The CCP, like its predecessors, the Confucians in the past, has consistently asserted that the leaders should be guided by ethical imperatives, and has steadfastly tried to idealize its leadership by extolling the collective spirit that the CCP’s interests represent the interests of all Chinese. The rampant corruption that rages openly and deeply inside the CCP, however, is in blatant contradiction to the party’s ideological self-justifications. The popular response is to seek a less hypocritical and self-serving alternative that will more adequately serve their material and ethical needs. This search has had its own transformative effects, including the “culture of indirect resistance” that has survived the relation between the citizen and state up to this point.

The changes in the state’s categorization of sects, like Falun Gong, affect their legitimacy and this can produce further impressions of government hypocrisy in the popular mind. One day, the Falun Gong is regarded as good, but the next day it is regarded as bad—without any obvious changes in the nature of the organization itself. This problem, however, is by no means restricted to the PRC as the Branch Davidian incident in the U.S. clearly demonstrated. The U.S. government initially tolerated the organization, but this attitude changed when the Davidians became recalcitrant. In the end, the government’s action was deemed grossly excessive by large sections of popular opinion. The result was net loss in legitimacy for government organizations like the FBI and the ATF.

A crisis has arisen due to material anxieties in the new class of urban business people whom the party has sought to control as well as in the desperate masses of people that comprise the floating population. The Falun Gong was a direct response to the distress of these latter groups and was effective enough to encourage the people to abandon traditional forms of indirect resistance for those of direct mass action. Although the CCP has forced the collapse of the Falun Gong organization, it has not solved its legitimacy crisis by defeating the sect. The rejection of Falun Gong ideology by some members of the sect, a rejection arising from fear rather than conviction, does not automatically result in a re-legitimization of Marxism for Falun Gong followers and its recruits. Indeed, if anything, the coercive nature of party rule has been further undermined in the minds of many and, probably, in the minds of many in the most diverse extra-government movements in the PRC, the anti-party group.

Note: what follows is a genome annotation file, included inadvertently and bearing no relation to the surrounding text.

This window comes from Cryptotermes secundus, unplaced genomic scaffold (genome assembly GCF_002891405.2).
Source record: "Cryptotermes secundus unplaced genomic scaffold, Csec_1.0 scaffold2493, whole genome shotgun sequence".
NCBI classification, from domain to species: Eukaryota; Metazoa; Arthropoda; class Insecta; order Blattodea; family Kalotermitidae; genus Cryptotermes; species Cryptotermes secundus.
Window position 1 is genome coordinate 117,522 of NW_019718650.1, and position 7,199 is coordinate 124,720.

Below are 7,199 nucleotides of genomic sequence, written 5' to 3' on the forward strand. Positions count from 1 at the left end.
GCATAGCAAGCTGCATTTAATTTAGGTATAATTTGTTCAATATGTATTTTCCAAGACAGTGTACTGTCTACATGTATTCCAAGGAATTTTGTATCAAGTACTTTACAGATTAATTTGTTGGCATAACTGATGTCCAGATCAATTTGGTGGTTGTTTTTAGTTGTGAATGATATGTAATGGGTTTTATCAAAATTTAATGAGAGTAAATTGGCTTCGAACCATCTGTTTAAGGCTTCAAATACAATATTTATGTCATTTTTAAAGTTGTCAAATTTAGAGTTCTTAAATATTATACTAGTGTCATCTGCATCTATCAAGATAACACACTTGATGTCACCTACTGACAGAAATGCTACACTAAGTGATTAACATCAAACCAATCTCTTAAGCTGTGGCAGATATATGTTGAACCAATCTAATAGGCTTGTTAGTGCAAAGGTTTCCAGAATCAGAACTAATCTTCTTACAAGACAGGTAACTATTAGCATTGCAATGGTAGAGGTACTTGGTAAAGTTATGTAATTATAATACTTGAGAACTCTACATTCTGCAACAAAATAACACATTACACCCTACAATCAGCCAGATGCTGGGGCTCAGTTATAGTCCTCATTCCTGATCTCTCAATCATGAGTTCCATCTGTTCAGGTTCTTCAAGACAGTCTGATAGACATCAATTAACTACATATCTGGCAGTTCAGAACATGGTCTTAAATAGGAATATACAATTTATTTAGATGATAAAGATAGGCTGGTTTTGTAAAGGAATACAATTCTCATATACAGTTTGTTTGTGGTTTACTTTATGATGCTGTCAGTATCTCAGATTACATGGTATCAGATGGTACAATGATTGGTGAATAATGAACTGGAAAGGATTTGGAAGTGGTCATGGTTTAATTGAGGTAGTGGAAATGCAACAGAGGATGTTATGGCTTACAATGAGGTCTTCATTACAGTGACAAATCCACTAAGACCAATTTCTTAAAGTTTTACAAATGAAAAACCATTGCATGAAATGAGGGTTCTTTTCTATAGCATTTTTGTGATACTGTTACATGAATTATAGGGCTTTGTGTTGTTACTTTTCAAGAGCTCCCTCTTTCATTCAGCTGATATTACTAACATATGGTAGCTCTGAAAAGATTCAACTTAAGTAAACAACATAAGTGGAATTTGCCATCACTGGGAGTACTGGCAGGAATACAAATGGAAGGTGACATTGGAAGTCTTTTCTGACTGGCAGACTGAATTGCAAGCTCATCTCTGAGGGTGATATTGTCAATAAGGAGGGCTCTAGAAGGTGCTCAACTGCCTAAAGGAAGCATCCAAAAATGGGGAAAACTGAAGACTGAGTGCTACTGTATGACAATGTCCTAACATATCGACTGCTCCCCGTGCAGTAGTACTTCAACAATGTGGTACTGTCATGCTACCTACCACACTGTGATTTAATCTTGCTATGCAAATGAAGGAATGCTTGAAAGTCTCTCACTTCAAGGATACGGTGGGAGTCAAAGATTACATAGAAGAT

Another critical problem that remains unresolved is Li Hongzhi’s considerable accumulated material wealth. Li’s life, aside from his political activism, has been exemplary from the perspective of the ideology of vulgar materialism that currently pervades both the state and citizenry. Unfortunately, economic success on a scale such as Li’s almost guarantees that it will be regarded as a political threat by the party sooner or later. Therefore, the fundamental contradiction engendered by the reforms, Marxist theism versus vulgar materialism, thus remains unsolved.